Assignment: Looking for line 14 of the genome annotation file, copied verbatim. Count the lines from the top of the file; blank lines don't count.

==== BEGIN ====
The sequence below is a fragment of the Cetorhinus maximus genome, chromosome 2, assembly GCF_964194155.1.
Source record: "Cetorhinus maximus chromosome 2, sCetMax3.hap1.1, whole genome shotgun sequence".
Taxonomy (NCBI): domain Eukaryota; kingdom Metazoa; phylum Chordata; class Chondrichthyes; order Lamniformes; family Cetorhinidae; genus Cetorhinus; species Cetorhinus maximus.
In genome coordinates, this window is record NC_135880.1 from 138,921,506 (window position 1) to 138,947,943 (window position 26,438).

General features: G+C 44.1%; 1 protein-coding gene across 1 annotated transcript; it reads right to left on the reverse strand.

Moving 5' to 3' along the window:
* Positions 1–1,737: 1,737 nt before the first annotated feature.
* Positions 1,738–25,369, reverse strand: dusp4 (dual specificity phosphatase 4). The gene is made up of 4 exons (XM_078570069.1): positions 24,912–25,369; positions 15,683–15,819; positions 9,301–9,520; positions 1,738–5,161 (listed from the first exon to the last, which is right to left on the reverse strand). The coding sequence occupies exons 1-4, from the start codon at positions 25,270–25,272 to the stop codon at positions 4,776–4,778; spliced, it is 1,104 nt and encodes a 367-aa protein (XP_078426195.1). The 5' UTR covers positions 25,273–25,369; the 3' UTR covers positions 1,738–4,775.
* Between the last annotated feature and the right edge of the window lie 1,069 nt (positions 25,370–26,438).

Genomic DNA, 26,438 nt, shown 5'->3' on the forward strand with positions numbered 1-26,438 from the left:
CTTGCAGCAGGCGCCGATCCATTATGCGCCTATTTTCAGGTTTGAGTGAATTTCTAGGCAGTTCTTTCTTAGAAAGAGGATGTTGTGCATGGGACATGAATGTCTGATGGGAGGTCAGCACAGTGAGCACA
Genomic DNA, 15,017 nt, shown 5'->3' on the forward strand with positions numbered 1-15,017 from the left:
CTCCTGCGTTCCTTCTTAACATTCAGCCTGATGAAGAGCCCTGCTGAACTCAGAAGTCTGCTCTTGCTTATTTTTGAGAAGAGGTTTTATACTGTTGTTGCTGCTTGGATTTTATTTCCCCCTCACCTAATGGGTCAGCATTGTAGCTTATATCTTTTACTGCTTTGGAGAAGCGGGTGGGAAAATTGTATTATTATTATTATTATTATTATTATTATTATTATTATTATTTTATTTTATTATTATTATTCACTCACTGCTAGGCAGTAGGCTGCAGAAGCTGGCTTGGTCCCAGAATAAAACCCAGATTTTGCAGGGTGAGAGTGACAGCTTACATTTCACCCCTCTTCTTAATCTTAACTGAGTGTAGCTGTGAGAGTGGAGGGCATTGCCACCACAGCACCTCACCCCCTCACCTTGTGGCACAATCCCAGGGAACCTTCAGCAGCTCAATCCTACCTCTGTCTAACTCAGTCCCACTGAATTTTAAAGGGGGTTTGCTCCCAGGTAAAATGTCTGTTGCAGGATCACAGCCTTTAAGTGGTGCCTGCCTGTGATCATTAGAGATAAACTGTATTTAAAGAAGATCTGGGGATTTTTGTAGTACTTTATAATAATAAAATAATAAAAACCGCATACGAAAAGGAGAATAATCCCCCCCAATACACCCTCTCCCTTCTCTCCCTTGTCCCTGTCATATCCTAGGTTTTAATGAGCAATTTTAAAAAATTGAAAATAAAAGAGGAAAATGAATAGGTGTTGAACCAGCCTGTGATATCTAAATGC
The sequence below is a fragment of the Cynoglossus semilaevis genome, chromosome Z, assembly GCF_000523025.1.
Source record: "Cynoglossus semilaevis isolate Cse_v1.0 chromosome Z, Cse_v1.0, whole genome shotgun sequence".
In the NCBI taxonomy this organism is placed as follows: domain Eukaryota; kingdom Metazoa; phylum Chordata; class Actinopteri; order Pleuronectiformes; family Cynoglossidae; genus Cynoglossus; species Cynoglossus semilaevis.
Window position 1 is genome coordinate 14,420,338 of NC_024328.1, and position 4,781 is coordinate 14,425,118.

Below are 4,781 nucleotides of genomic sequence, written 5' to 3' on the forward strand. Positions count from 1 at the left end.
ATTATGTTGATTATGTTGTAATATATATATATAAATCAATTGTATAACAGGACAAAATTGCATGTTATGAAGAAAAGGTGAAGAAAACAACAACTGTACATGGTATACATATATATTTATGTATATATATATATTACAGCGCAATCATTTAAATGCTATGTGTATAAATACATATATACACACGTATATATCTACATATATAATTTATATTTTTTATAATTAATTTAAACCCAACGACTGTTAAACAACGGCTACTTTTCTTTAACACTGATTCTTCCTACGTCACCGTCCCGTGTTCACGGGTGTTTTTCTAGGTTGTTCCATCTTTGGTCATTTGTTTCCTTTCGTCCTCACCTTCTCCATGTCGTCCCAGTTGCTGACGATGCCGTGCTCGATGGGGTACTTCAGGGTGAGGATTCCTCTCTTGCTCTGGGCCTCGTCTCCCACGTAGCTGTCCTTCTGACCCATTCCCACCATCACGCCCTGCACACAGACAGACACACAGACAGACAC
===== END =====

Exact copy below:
The sequence below is a fragment of the Cynoglossus semilaevis genome, chromosome Z, assembly GCF_000523025.1.